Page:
BANGOR, Maine — Bangor’s bus system is proposing fare increases in hopes of softening the blow of a projected $150,000-$175,000 loss of revenue.
“As we come into next [fiscal] year’s budget, we know we’re going to have some challenges and we want to be ahead of it to some degree,” Assistant City Manager Bob Farrar said Monday. “We have begun the process by posting the [rate] proposal, and then there’s a comment period and, depending on the number of comments received, there can be a public hearing.”
Anyone who would like weigh in on the Community Connector fare increases may do so by contacting Laurie Linscott, interim bus superintendent, by phone at 992-4672; by email at email@example.com; or by mail at 281 Maine Ave., Bangor 04401.
The public comment period ends at 4 p.m., Feb. 10. If the city receives a lot of input, it may decide to hold a public hearing to give residents a chance to air their thoughts or concerns.
Rates for a single cash fare would increase from $1.25 to $1.50; half-price cash fare (for children under 12 riding with an adult) from 60 cents to 75 cents; a five-ride strip of tickets from $5 to $7; and a monthly student pass from $20 to $25.
A monthly pass would still cost $45. UMaine, Husson, Eastern Maine Community College and New England School of Communications students with identification cards and children under 5 would still ride for free.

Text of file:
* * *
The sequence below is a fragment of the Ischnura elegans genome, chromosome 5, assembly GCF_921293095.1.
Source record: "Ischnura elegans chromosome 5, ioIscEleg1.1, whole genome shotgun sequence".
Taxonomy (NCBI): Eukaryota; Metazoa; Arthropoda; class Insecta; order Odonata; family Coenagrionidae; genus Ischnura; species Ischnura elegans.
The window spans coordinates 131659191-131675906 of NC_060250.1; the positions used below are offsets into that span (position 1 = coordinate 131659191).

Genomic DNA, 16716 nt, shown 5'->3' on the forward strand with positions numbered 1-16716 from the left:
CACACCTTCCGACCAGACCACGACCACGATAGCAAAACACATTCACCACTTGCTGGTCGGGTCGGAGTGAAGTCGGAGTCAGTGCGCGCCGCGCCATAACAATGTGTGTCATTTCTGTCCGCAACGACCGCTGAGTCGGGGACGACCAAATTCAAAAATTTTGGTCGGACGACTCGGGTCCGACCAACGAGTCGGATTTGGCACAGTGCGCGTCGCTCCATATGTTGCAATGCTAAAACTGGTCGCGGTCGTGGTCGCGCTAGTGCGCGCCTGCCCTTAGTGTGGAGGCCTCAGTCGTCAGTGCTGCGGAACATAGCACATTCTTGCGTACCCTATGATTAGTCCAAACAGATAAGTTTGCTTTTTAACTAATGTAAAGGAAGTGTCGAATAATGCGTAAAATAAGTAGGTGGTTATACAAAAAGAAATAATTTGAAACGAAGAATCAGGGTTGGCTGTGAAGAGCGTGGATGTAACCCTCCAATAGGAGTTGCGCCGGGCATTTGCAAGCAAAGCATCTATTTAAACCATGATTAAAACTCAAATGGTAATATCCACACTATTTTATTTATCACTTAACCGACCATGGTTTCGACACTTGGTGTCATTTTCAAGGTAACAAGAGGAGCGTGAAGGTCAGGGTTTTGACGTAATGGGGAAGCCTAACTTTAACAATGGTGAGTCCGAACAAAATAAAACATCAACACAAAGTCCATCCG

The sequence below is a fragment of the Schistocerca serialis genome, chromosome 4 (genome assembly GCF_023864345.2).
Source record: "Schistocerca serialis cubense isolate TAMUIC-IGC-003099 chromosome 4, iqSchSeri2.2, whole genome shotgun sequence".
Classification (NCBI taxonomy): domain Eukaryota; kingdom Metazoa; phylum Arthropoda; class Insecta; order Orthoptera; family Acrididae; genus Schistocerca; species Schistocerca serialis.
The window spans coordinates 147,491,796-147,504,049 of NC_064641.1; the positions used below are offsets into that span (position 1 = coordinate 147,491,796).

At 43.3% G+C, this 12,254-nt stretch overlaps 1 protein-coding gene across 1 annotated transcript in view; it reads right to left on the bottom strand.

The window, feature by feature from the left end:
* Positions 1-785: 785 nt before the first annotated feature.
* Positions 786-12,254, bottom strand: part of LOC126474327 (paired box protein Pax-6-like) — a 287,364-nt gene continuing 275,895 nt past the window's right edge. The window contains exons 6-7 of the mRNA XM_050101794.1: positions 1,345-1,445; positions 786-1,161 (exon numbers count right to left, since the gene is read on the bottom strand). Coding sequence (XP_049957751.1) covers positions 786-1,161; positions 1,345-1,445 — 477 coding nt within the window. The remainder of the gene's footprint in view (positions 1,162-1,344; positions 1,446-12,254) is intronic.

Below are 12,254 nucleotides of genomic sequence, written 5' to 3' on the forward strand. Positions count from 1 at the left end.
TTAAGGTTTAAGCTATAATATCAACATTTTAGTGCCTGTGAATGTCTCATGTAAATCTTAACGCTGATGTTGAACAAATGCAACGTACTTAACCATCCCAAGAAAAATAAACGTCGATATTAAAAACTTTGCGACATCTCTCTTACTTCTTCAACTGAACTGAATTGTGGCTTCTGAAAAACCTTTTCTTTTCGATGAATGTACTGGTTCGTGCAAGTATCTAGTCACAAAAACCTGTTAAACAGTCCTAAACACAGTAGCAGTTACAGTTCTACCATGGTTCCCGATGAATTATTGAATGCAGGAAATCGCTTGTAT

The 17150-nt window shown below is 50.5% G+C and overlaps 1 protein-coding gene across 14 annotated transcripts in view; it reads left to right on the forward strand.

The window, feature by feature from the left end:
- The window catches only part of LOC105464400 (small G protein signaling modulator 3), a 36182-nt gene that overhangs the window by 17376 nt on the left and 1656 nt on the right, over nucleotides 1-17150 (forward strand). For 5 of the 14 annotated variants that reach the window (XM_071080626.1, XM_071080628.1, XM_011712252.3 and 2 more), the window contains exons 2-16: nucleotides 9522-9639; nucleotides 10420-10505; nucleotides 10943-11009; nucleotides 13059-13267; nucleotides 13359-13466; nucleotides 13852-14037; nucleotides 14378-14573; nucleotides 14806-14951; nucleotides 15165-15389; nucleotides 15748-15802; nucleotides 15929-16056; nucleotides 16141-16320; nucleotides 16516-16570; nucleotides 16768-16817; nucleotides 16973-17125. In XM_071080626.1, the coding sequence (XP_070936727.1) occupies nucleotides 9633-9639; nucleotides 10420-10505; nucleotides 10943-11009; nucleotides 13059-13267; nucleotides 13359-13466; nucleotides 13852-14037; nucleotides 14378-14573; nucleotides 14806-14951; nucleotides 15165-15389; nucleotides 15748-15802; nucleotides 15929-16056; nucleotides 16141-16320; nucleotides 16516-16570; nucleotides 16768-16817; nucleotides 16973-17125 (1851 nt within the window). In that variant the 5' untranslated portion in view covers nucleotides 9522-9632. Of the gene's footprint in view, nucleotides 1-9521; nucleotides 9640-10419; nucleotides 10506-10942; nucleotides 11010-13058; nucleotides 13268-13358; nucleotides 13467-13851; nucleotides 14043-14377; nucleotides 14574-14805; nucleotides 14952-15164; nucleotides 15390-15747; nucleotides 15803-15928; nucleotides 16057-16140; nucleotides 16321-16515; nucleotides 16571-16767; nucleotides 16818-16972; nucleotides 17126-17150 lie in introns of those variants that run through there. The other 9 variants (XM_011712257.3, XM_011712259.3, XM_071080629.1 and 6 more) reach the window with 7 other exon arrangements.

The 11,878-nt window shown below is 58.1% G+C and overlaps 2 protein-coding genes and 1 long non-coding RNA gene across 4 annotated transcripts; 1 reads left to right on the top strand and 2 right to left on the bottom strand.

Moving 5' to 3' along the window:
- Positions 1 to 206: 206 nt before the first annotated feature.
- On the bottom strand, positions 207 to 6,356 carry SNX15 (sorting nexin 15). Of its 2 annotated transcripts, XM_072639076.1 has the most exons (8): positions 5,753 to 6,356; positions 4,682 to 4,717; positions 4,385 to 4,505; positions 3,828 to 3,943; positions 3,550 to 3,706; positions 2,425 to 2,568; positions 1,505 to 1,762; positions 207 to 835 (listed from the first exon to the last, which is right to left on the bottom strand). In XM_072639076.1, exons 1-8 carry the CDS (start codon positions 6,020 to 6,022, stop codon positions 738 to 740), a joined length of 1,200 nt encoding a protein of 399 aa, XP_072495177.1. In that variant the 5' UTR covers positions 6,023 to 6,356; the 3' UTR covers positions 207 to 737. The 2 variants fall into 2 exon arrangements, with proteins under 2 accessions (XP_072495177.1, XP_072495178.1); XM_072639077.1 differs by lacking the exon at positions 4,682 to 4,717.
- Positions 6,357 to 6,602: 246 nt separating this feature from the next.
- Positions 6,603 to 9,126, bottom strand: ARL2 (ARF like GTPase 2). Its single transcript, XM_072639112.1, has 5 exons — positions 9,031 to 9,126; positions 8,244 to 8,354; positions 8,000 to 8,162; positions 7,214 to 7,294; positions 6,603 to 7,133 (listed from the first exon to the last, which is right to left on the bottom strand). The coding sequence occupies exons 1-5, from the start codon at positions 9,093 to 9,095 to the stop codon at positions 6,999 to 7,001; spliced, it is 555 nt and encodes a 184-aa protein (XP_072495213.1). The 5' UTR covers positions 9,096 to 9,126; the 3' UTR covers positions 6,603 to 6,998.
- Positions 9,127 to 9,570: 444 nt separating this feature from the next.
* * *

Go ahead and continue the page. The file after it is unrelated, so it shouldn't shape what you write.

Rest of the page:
The fare hikes, if approved, would become effective July 1. The City Council would need to give the go-ahead as well.
The proposed increases would put Bangor’s bus services in line with Portland and Lewiston public transit, which have the same rates for single fares and passes, Farrar said. Lewiston’s monthly passes are only $32, but most other rates are the same.
Because of recent changes to MaineCare, some Mainers have lost the coverage that paid for their transportation. Many of those people may not be able to pay for bus transportation on their own. Farrar said Bangor projects $150,000-$175,000 in lost revenue because of those changes.
Last budget season, the city directed Community Connector to cut $20,000 from its budget as part of a series of across-the-board cuts aimed at reducing the tax increase facing Bangor residents. Community Connector proposed eliminating the Odlin Road route, which was the least traveled and happened to cost $20,000. A community effort eventually saved the route for the remainder of the year.
Community Connector’s budgeted expenses for Bangor routes this fiscal year is about $1.7 million, the city’s finance director has said. Its revenues are about $1.3 million raised through advertising, fares and federal and state grants. The City of Bangor covers the remaining gap of about $400,000.
As the city eyes the budget for the next fiscal year, Community Connector will face new challenges in balancing its budget.
“The fare increase itself won’t generate huge amounts of money,” Farrar said, adding that the city doesn’t expect the increases to come close to offsetting the projected $150,000-plus revenue loss.
“We’ll be taking a look at everything we do,” he said.